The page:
Imagine an agency is considering a flood protection policy which, they hope, will protect a large portion of the nation from floods, a policy they value at $1,000,000 of “public benefit”. This policy requires land – land adjacent to the river, specifically. The agency intends to “store” water on this land in times of flood (it would accomplish this by allowing water over or through the levees and thus siphoning it off the river). Now, the agency has to acquire this land somehow. It could purchase the land, it could rent or lease the land in years that it anticipated possible flooding, it could use the land without asking, or something else altogether. Each of these options has a cost associated with it: land is expensive, in fact, it would cost the agency $700,000 (given the $1,000,000 anticipated benefit, this option would yield a “net social benefit” of $300,000, in the analysts’ estimation); leasing or renting the land would be far cheaper, only $100,000, yielding a much higher net social benefit, but has its own problems – renting or leasing would incur the cost each time a flood threatened, renting might be too slow a process, etc. Simply using the land without asking would be free, however, netting a social benefit of $1,000,000. Basing its decision solely on economics, the agency ought to simply use the land without asking – spend no money and receive all the benefit.
This policy, however, would abuse the property rights of the people who own the land around the river. In essence, those property owners would bear the full costs of the agency’s policy and would receive none of the benefit. The distribution of the costs (onto the heads of a small number of property owners unfortunate enough to be located adjacent to the river) and benefits (everyone who lives in river’s floodplain) may not enter in to the agency’s calculations – or may even appear from the policy perspective to be effective or desirable.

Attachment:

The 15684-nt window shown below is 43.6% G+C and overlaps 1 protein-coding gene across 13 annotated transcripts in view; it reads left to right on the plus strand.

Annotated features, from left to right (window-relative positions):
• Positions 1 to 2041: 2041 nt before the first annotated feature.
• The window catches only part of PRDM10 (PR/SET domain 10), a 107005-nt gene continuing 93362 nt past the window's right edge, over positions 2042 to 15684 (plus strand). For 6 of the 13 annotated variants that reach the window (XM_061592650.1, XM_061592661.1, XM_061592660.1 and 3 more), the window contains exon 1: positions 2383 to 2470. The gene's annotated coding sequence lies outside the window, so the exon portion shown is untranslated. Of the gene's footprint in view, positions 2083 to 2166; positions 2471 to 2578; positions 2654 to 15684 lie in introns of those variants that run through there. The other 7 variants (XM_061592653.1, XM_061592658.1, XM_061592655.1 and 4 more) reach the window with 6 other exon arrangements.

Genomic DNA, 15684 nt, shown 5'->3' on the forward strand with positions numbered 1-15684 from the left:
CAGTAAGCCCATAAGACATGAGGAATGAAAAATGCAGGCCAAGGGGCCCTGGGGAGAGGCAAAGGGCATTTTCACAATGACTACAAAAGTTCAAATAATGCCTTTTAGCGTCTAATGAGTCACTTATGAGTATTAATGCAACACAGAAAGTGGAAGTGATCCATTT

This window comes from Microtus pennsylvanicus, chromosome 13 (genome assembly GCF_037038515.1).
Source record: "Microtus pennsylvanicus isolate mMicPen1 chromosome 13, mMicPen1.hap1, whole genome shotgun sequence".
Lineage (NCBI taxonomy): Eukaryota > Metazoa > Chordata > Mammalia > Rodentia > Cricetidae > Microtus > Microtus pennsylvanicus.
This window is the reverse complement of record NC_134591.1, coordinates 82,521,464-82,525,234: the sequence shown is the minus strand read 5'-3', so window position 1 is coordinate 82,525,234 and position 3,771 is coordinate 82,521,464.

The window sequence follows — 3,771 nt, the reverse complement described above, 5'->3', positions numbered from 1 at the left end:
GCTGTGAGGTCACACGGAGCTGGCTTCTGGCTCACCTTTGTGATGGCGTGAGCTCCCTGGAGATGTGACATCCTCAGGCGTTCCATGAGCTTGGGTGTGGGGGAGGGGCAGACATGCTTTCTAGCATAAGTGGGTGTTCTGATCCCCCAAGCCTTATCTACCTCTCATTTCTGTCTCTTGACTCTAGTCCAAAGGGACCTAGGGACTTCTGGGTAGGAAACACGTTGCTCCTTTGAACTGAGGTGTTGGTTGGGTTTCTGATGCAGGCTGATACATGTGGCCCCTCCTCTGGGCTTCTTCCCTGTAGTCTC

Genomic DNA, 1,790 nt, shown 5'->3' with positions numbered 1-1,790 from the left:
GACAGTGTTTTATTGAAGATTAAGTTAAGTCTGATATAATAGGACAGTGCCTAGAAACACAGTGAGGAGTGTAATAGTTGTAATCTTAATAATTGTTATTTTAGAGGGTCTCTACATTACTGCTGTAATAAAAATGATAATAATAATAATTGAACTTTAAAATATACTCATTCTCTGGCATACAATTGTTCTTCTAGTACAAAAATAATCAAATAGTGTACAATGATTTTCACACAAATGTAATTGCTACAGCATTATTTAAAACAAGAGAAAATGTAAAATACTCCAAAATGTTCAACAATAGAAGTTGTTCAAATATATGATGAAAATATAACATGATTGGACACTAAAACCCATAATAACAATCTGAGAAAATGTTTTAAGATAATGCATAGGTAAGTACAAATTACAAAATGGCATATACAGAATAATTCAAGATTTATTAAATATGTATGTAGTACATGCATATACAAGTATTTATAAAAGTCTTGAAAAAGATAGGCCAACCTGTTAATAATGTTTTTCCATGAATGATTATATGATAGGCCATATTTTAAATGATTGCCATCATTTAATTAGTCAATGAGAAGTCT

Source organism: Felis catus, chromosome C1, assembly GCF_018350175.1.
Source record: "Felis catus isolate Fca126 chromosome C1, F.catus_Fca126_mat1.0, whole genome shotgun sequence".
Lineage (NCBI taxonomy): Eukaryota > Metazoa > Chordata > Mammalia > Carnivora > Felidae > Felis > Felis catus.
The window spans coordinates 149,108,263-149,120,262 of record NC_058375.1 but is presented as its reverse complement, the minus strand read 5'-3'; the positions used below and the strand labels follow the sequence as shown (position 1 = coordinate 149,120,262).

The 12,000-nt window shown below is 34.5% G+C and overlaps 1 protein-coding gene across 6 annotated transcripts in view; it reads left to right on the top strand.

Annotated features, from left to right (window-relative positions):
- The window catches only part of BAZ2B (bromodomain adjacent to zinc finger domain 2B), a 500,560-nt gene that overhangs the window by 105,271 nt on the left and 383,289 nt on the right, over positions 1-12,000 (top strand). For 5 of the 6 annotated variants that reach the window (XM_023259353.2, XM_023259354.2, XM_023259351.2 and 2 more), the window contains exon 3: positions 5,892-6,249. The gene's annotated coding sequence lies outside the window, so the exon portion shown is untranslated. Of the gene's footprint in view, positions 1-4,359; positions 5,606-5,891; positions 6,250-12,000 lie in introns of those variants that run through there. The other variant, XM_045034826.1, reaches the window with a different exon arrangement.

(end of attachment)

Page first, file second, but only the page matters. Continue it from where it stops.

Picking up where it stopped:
In Behn’s terms the distribution of cost and benefit is a political question, not a policy question. That is, it is up to the political process to protect the interests of individuals and groups. In our political system, this typically amounts to representatives protecting interests among their constituents. Indeed, we would hope that politicians who represent the landowners near the river would stand up for their constituents’ rights before the agency could adopt such a policy. The central point is this: there are important differences in the fundamental values that underlay the policy decisions of experts and politicians.
Even if the above hypothetical represents an argument ad absurdum, it still conveys the appropriate point: agencies – and the bureaucrats that staff them – often do not consider the distribution of costs of their policies. And sometimes the costs of policies – whether monetary or otherwise – fall disproportionately on some segment of the population. Indeed, even when agencies attempt to consider the interests of parties affected by a proposed policy, they do not always do so correctly. That is, bureaucrats sometimes err in making assumptions about the wants and needs of parties with which they are not familiar. For these reason, it is critical that politics be allowed to operate in the policy-making and policy-implementing processes. To be clear, I am not arguing that politics is a panacea for the policy-making process. We need look no further than today’s headlines to see the dysfunction in contemporary federal governance. The larger point I want to make is that “de-politicizing” – that is, bureaucratizing – policy-making is not the cure-all that many commentators seem to suggest.
Robert D. Behn. 1981. “Policy Analysis and Policy Politics.” Policy Analysis 7(2): 199-226.
The article was reprinted in The Science of Public Policy, (ed. by T. Miyakawa), and can be found here.